Note: The mathematics proficiency scale ranges from 0 to 500:
  Level 150: Simple arithmetic facts  
  
Level 300: Moderately complex procedures and reasoning   
  Level 200: Beginning skills and understandings
  
  
Level 350: Multi-step problem solving and algebra 
  
  Level 250: Numerical operations and beginning problem solving
  
  
 
  
 
Source: U. S. Department of Education, National Center for Education Statistics, National Assessment of Educational Progress (NAEP),  
1994 Trends in Academic Progress.

 
 

Table EA 2.2.B 
Mathematics Proficiency Age 13, Average Proficiency of Students, by Gender, Race/Ethnicity, Parents Education, and Type of School: 1973-1994 

 
     
1973 
1978 
1982 
1986 
1990 
1992 
1994 
     
 
 
 
 
 
 
 
Total
266 
264.1 
268.6 
269 
270.4 
273.1 
274.3 
 
Gender
 
 
Male
265 
263.6 
269.2 
270 
271.2 
274.1 
276 
 
 
Female
267 
264.7 
268 
267.9 
269.6 
272 
272.7 
 
Race/Ethnicity 
 
 
White, non-Hispanic
274 
271.6 
274.4 
273.6 
276.3 
278.9 
280.8 
 
 
Black, non Hispanic
228 
229.6 
240.4 
249.2 
249.1 
250.2 
251.5 
 
 
Hispanic
239 
238 
252.4 
254.3 
254.6 
259.3 
256 
 
Parents Education
 
 
Less than high school
 
244.7 
251 
252.3 
253.4 
255.5 
254.5 
 
 
Graduated high school
 
263.1 
262.9 
262.7 
262.6 
263.2 
265.7 
 
 
Some education after HS
 
273.1 
275.1 
273.7 
277.1 
277.6 
277.3 
 
 
Graduated college
 
283.8 
282.3 
279.9 
280.4 
282.8 
284.9 
 
Type of School
 
 
Public
 
262.6 
267.1 
268.7 
269.3 
271.7 
273 
 
 
Non-Public
 
279.2 
281.1 
275.7 
279.9 
283.3 
284.6 
 
Note: The mathematics proficiency scale ranges from 0 to 500:
  
Level 150: Simple arithmetic facts  
  
Level 300: Moderately complex procedures and reasoning 
  
  
Level 200: Beginning skills and understandings
  
  
Level 350: Multi-step problem solving and algebra
  
  
Level 250: Numerical operations and beginning problem solving  
 
Source: U. S. Department of Education, National Center for Education Statistics, National Assessment of Educational Progress (NAEP),  
1994 Trends in Academic Progress.

 
 

Table EA 2.2.C 
Mathematics Proficiency Age 17, Average Proficiency of Students, by Gender, Race/Ethnicity, Parents Education, and Type of School: 1973-1994 

 
     
1973 
1978 
1982 
1986 
1990 
1992 
1994 
     
 
 
 
 
 
 
 
Total
304 
300.4 
298.5 
302 
304.6 
306.7 
306.2 
 
Gender
 
 
Male
309 
303.8 
301.5 
304.7 
306.3 
308.9 
308.5 
 
 
Female
301 
297.1 
295.6 
299.4 
302.9 
304.5 
304.1 
 
Race/Ethnicity
 
 
White, non-Hispanic
310 
305.9 
303.7 
307.5 
309.5 
311.9 
312.3 
 
 
Black, non Hispanic
270 
268.4 
271.8 
278.6 
288.5 
285.8 
285.5 
 
 
Hispanic
277 
276.3 
276.7 
283.1 
283.5 
292.2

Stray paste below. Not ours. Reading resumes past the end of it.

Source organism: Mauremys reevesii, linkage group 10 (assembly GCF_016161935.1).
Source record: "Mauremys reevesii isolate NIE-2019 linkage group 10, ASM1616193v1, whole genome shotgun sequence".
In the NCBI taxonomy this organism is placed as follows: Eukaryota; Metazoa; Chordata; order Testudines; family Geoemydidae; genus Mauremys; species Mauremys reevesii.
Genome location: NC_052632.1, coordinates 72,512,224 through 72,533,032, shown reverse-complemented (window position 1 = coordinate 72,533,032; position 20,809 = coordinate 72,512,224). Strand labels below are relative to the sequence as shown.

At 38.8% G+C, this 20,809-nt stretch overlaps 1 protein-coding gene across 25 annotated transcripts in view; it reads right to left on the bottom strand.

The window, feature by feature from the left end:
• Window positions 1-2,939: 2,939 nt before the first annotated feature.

290.8 
 
Parents Education
 
 
Less than high school
 
279.6 
279.3 
279.3 
285.4 
285.5 
283.7 
 
 
Graduated high school
 
293.9 
293.4 
293.1 
293.7 
297.6 
295.3 
 
 
Some education after HS
 
305.3 
303.9 
305.2 
307.7 
307.5 
305 
 
 
Graduated college
 
316.8 
312.4 
313.9 
316.2 
315.9 
317.6 
 
Type of School
 
 
Public
 
299.6 
297.3 
301.2 
303.5 
305.3 
304.4 
 
 
Non-Public
 
314.3 
311.4 
320.1 
317.7 
320.4 
319.4 
 
Note: The mathematics proficiency scale ranges from 0 to 500:
  
Level 150: Simple arithmetic facts  
  
Level 300: Moderately complex procedures and reasoning 
  
  
Level 200: Beginning skills and understandings
  
  
Level 350: Multi-step problem solving and algebra 
  
  
Level 250: Numerical operations and beginning problem solving
  
  
 
  
 
Source: U. S. Department of Education, National Center for Education Statistics, National Assessment of Educational Progress (NAEP), 1994 Trends in Academic Progress.

 

21 National Center for Education Statistics. (1994). NAEP 1992 Trends in Academic Progress. No. 23-TR01.

22 U.S. Department of Education. National Center for Education Statistics, Pursuing Excellence, No. 97-198. Washington, DC: U.S. Government Printing Office.

23 NAEP has regularly been conducting assessments of U.S. students in public and private schools in order to monitor trends in academic achievement in core curriculum areas since the 1970s. NAEP uses proficiency scales that range from 0 to 500. To give meaning to the results, students performance is characterized at five levels along the proficiency scales (150, 200, 250, 300, 350).

24 Estimates for whites and blacks exculde Hispanics of those races.

25 Parents education is not reported at age 9 because approximately a third of these students did not know their parents education level.